Hard drive failure happens. Sooner or later, no matter how often you use it, your hard drive will stop working. After all, a lot of very delicate processes work very hard to bring your hard drive to life. And not just the mechanical processes. The logical systems that govern your hard drive’s behavior and allow it to store your data properly work just as hard as the mechanical system of read/write heads, spindle motor, and hard disk platters. For Mike Garland, a professional drag race photographer from Fulton, IL, a failure of these delicate processes deprived him of thousands of his photos. Mike came to us with his failed Seagate Backup Plus drive for our Seagate data recovery services.
Seagate Data Recovery Case Study: HDD Failure, What a Drag
Drive Model: Samsung/Seagate ST2000LM003
Drive Capacity: 2 TB
Operating System: Windows
Situation: External Seagate Backup Plus hard drive stopped detecting
Type of Data Recovered: Photos
Binary Read: 15.9%
Gillware Data Recovery Case Rating: 10
Mike Garland’s Seagate Backup Plus external hard drive had just spontaneously stopped showing up in Windows Device Manager. Hard drive failure often makes it impossible for a computer to read or “detect” the failed hard drive. There can be a plethora of culprits, from a logical issue affecting the drive’s boot sector to a physical issue plaguing the read/write heads or data storage platters. In most situations, only trained data recovery engineers can accurately assess a hard drive’s reason for failure.
Our engineers removed the failed hard drive from Seagate’s external casing for evaluation. It was a Samsung ST2000LM003 hard drive. (No, there hadn’t been a bait-and-switch at some point. Seagate bought out Samsung’s hard disk drive manufacturing arm a few years back. Because of this, you will occasionally find Samsung hard drives inside Seagate-branded devices.)
Our engineers discovered that Mike’s failed hard drive suffered from slow read/write heads. The read/write heads have to transmit data to and from the platters in the form of electrical signals. And they have to do it very quickly. Read/write heads can fail as a result of age, heavy use, or just by chance. But sometimes, when heads fail, they don’t become totally incapable of reading and writing data. They just slow down and fall below the hard drive’s tolerance threshold.
Of course, our engineers aren’t concerned with writing anything to the drive. All of our data recovery platforms are write-blocked to prevent altering any of our clients’ data.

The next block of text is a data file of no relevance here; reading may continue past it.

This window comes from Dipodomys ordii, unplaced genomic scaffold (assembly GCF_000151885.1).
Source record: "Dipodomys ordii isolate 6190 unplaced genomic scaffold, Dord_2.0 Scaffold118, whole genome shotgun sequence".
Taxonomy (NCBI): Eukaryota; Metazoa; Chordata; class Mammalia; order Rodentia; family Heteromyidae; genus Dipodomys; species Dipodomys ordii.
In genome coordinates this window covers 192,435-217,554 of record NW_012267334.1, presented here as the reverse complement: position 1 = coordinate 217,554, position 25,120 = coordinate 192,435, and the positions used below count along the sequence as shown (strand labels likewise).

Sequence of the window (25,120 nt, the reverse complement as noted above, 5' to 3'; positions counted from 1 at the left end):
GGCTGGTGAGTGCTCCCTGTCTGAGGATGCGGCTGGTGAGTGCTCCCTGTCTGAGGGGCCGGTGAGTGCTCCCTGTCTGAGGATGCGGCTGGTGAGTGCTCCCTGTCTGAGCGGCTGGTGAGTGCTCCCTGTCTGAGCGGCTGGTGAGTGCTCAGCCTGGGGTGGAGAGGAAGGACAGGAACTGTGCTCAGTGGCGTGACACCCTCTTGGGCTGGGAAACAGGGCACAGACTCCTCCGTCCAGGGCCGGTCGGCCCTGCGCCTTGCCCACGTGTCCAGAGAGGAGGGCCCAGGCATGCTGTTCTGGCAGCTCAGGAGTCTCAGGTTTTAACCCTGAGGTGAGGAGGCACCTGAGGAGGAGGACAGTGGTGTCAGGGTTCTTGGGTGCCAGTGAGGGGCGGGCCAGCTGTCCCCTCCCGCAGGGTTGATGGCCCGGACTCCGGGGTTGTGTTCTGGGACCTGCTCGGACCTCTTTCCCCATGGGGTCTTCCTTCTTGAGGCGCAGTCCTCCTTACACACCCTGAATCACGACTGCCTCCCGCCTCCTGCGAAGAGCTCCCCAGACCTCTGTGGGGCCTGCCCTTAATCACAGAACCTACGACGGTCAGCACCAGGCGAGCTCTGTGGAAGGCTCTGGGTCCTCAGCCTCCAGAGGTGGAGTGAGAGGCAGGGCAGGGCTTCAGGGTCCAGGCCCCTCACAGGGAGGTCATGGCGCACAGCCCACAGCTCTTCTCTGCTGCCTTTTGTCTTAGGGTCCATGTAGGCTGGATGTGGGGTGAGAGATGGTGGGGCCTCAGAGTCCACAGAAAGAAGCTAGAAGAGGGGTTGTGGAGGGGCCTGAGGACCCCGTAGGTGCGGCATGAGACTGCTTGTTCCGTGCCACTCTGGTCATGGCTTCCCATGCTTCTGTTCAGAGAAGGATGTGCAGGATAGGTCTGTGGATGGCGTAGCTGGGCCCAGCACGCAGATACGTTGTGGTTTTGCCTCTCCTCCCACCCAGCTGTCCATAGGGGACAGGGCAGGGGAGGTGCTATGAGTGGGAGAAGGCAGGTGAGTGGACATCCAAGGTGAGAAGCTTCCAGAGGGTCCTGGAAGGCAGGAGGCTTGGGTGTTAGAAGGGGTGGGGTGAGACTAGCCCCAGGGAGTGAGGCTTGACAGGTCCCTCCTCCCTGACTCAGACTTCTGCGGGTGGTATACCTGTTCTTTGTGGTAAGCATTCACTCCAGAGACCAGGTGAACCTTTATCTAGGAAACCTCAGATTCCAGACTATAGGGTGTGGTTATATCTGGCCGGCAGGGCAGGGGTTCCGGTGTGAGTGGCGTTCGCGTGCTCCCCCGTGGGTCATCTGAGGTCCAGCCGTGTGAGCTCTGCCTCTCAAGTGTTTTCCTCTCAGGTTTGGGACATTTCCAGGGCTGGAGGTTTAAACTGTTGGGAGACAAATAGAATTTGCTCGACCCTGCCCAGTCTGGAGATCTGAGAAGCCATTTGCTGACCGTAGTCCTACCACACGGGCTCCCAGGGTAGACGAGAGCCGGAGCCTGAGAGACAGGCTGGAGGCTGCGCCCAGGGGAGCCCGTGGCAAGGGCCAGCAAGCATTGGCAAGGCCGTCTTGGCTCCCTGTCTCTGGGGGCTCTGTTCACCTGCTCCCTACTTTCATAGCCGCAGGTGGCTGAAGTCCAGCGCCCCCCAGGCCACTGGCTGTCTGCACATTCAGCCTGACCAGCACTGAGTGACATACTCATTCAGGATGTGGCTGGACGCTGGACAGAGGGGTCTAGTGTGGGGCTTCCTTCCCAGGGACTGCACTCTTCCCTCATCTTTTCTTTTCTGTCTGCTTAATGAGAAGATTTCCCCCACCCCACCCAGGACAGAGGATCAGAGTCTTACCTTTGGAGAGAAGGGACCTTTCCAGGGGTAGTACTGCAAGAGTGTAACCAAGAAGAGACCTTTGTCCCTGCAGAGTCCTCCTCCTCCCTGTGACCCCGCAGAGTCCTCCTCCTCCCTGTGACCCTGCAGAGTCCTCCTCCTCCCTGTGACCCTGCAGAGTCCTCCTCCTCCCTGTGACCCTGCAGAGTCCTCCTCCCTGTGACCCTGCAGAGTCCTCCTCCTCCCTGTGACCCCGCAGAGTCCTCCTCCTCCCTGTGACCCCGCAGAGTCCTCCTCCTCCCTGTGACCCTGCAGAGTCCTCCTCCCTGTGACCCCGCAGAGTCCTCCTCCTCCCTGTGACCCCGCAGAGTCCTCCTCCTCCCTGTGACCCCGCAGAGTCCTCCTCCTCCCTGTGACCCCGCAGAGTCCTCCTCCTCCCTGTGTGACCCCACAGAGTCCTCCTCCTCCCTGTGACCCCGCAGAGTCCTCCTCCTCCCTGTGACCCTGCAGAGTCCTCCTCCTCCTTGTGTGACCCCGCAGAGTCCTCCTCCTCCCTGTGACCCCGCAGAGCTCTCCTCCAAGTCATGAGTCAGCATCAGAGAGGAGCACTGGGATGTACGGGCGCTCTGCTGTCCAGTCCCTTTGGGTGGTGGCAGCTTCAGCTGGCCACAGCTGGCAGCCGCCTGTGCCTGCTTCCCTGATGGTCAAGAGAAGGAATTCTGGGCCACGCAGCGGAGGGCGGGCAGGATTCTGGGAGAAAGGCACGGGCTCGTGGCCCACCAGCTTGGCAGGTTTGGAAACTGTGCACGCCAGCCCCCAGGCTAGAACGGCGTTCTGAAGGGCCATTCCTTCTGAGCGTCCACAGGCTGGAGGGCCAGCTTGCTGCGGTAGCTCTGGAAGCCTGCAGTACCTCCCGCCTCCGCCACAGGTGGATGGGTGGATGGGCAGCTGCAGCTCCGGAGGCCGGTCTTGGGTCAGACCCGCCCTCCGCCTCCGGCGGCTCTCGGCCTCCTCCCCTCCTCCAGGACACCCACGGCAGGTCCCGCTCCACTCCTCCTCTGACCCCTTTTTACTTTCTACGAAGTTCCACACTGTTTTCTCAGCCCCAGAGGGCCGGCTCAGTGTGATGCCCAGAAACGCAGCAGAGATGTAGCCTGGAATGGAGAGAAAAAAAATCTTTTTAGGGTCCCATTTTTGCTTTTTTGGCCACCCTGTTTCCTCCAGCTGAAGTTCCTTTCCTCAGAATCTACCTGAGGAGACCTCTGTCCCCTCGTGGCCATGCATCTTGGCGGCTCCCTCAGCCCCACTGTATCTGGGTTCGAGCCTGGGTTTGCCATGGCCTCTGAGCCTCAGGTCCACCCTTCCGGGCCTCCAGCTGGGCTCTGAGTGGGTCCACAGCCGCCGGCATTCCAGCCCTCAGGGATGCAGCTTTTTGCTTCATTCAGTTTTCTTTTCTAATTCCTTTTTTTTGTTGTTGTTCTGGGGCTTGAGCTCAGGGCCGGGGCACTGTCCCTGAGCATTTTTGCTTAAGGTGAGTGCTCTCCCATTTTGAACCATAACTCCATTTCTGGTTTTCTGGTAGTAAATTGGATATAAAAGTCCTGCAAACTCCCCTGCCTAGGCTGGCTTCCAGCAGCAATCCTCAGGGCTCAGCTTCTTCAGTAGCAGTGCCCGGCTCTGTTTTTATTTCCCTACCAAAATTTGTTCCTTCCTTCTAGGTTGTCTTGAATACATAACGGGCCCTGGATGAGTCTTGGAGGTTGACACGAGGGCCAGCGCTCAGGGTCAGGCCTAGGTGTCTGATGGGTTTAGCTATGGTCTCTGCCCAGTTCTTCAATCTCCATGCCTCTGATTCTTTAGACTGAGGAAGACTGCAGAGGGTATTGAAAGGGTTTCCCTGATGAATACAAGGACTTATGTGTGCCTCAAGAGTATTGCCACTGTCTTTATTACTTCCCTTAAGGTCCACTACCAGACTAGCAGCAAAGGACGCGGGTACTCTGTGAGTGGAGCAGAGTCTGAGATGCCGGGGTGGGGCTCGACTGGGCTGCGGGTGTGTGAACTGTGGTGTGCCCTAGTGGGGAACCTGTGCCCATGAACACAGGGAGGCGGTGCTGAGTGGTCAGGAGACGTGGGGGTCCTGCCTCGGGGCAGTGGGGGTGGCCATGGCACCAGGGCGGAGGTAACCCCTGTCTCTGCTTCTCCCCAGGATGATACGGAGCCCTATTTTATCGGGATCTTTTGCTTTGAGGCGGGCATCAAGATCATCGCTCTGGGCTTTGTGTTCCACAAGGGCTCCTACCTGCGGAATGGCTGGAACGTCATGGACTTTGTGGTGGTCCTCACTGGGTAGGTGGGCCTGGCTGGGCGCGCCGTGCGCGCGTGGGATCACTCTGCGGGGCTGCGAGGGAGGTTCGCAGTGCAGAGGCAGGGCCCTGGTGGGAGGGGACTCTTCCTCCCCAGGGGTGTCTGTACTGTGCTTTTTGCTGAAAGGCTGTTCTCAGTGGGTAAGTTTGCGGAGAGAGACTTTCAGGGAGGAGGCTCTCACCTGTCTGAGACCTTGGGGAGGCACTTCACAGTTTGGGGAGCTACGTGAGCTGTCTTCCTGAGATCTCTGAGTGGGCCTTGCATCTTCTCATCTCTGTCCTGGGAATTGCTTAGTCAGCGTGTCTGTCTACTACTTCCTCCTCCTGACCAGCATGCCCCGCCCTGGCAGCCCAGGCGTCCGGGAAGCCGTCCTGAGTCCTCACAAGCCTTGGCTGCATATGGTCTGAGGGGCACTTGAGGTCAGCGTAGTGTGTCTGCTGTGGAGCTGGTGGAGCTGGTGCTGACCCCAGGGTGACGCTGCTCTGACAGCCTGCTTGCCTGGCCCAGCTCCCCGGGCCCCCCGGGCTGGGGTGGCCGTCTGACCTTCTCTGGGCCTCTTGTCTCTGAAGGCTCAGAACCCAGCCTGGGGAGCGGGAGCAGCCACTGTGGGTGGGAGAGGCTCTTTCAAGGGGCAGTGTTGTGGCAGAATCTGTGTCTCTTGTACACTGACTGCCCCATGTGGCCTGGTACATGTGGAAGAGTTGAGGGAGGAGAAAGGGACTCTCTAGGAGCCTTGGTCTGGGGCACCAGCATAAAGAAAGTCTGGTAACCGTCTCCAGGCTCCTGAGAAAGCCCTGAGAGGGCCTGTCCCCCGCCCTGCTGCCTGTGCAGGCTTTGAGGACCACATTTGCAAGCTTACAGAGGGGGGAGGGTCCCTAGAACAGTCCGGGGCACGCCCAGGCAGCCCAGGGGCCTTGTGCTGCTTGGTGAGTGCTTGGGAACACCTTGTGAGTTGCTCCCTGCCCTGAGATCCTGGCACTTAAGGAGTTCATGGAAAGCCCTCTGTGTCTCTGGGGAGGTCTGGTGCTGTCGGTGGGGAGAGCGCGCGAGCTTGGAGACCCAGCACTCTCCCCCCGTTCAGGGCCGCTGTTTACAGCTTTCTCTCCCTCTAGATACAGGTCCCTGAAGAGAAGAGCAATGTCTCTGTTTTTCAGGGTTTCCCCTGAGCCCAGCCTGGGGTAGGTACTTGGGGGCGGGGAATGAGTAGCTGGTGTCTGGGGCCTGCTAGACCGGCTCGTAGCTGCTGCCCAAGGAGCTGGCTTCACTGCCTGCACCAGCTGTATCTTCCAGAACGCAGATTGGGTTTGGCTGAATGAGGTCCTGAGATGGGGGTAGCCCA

With the proprietary fault-tolerant data recovery tools in our data recovery lab, a skilled data recovery engineer can deftly manipulate the performance of a physically-compromised hard drive. Even when a drive won’t detect on any other computer, our engineers can still salvage data from it. By using fault-tolerant tools and techniques, we can skip over many of the errors that prevent your average computer or data recovery software tools from accessing a failed hard drive’s data.
Even with the slow heads, our engineers could still read the data from Mike’s failed hard drive and copy it over to one of our internal client data storage drives. After reading only 15.9% of the binary sectors on the drive’s platters, our engineers had read all of the drive’s file definitions and recovered all of Mike Garland’s critical photos.
We tend to be blissfully unaware of all of the things that have to work properly for a hard drive to function. You don’t need to know all of the nitty-gritty details about how a bunch of tiny magnetic fields translates into ones and zeroes, and those ones and zeroes translate into hexadecimal values, and those finally translate into your family photo album, as long as it works. You don’t need to know how your computer reads your external hard drive’s boot sector, finds the partition superblock and file definitions, and pulls up your Quickbooks transaction log, as long as it works. And you don’t need to know how your hard drive’s read/write heads float a scant few nanometers above the platters as long as they do their jobs right.
Fortunately for Mike Garland, when his hard drive went belly-up, the experts at Gillware were here to help. Our Seagate data recovery experts were able to recover all of the photos from Mike’s failed external hard drive. This case was a perfect 10 on our data recovery case rating scale.
Mike had this to say on our Facebook page after receiving his data:
“I want to send a huge Thank You to the great people at Gillware Date Recovery. and the great people that work there. I got my hard drive back yesterday and they were able to retrieve 100% of my files. Thanks also to Peter in customer service what a great guy. Thanks to all.”
As always, the data recovery engineers here at Gillware, along with our customer service team, were more than happy to reunite yet another client with their lost data. If you’ve suffered from data loss, feel free to submit a case to us online. You can also give our recovery client advisers a call.